July 17, 2012 FPGAs are wonderful tools. They consist of a collection of logic cells called lookup tables (LUTs) surrounded by an interconnect fabric. The LUTs and fabric are programmable, providing a flexible system that can implement almost any digital algorithm. However, FPGAs offer trade-offs compared to ASICs.
ASICs are more compact and power efficient than FPGAs. FPGA designers have made major improvements in both areas, but a LUT with its configuration storage is simply larger than the logic it will be programmed to implement. Likewise, the interconnect fabric consists of more gates than would be necessary with a direct connection between logic elements.
On the other hand, ASICs are fixed. They can be programmable but at the software level. For example, microcontrollers and microprocessors are essentially standardized ASICs. FPGAs are programmable at the logic level, providing faster, parallel implementations that a processor cannot match. Replacing an ASIC in the field is usually impractical. Reprogramming is common for processor-based ASICs, but there are performance and functional limitations that FPGAs easily exceed.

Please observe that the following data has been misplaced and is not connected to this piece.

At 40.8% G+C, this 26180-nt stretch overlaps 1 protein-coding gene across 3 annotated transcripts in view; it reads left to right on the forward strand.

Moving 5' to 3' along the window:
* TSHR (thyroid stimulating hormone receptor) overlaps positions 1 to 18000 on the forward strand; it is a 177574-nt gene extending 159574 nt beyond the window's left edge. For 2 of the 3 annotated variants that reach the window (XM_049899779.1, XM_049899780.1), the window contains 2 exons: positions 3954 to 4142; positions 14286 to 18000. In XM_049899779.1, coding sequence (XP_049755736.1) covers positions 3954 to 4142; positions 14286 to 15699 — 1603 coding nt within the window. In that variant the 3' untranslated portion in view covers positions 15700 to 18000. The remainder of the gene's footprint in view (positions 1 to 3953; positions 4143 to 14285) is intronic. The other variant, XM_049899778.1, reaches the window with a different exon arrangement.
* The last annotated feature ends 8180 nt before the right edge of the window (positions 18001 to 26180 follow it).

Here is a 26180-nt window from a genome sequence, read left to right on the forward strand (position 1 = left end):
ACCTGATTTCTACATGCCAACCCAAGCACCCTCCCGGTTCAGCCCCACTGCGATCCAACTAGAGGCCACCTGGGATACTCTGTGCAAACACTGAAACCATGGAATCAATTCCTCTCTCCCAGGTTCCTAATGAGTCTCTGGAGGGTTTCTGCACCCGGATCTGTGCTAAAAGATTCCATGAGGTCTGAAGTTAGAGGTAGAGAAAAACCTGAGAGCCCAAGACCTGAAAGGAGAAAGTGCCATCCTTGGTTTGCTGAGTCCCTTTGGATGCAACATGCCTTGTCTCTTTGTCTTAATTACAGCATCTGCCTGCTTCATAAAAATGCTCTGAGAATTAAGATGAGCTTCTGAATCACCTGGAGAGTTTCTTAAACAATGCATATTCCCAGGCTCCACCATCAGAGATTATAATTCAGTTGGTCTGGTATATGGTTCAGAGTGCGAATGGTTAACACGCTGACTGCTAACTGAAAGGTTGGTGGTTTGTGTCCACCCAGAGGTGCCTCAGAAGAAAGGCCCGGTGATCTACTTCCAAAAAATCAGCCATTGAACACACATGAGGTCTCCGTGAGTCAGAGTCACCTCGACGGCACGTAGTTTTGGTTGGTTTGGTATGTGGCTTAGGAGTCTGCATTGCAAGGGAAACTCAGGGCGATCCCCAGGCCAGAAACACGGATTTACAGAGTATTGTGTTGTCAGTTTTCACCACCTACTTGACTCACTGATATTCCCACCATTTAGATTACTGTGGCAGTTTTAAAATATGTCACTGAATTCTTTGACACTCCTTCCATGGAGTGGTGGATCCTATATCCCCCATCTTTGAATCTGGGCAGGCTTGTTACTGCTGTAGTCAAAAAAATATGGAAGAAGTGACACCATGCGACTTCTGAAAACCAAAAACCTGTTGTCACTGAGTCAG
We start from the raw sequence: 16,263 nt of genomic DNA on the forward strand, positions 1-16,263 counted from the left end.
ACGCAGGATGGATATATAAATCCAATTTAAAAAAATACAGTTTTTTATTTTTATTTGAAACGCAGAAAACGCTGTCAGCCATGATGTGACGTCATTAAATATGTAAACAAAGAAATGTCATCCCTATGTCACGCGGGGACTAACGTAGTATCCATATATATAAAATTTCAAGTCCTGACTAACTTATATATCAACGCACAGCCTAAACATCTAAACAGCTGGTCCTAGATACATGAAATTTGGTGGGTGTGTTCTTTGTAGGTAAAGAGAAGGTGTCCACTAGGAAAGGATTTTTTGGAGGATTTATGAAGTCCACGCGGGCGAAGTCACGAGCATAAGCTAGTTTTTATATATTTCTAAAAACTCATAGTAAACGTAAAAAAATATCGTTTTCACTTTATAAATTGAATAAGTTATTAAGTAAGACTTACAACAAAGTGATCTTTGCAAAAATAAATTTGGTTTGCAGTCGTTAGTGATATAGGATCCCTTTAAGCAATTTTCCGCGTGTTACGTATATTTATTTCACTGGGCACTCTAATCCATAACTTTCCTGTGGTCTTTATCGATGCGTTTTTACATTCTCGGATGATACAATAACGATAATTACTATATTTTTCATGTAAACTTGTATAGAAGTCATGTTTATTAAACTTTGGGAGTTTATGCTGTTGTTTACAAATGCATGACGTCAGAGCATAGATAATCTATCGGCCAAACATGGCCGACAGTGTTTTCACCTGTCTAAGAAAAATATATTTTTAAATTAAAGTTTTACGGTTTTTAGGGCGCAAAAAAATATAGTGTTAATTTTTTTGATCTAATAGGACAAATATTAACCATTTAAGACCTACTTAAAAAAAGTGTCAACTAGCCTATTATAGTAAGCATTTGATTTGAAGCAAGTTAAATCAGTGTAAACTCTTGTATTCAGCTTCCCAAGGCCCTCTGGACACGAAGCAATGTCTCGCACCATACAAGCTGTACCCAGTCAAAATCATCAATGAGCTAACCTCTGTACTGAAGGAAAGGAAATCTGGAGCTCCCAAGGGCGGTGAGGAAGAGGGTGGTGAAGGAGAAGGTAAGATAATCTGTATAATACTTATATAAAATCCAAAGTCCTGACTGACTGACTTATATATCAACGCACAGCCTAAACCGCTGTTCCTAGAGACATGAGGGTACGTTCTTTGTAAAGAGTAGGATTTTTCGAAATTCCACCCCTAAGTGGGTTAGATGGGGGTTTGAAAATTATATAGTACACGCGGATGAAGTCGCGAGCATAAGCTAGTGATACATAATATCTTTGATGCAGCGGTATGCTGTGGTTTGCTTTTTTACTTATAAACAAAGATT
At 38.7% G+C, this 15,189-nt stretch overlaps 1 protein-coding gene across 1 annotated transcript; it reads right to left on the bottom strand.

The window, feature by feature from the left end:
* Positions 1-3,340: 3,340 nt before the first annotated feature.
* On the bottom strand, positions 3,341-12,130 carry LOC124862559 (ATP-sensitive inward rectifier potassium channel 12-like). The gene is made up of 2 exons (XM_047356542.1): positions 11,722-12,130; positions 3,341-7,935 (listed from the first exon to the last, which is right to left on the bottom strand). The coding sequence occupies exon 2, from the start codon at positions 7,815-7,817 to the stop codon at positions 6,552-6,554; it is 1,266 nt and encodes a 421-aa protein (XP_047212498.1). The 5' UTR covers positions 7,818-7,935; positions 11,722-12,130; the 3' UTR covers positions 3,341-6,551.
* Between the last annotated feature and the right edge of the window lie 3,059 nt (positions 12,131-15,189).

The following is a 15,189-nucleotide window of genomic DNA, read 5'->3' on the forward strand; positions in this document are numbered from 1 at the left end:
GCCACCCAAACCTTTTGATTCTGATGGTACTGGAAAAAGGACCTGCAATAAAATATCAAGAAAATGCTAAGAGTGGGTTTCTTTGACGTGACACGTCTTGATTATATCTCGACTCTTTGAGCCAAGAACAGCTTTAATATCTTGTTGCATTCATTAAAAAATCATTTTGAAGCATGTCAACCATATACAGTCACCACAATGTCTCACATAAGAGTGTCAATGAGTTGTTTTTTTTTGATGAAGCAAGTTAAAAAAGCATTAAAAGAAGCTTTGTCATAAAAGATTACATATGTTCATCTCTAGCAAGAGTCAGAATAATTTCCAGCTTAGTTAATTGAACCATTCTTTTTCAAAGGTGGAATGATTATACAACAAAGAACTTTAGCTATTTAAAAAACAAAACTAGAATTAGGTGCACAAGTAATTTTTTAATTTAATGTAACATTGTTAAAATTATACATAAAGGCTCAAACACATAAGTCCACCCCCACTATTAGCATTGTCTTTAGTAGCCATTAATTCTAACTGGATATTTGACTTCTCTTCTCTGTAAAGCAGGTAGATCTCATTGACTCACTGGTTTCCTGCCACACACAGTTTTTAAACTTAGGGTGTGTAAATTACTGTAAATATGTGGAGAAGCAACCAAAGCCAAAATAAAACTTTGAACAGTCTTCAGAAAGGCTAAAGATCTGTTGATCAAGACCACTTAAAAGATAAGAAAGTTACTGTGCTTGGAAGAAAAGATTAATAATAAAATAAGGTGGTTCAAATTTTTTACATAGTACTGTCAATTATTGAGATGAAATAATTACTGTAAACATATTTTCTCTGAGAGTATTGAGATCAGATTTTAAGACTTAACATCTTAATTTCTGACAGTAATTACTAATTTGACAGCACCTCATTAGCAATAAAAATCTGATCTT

Programming is the other challenge. Programming or designing logic configurations for an FPGA is significantly different from writing software for a processor. Many high-level FPGA and ASIC design languages such as SystemC are based on the C programming language. But there's a definite mindset for developing FPGA designs using these tools that's not the same for writing applications for a processor.
By William Wong. (Wong is a technology editor for Electronic Design magazine.)
This brief introduction has been excerpted from the original copyrighted article.
View the entire article on the Electronic Design Magazine website.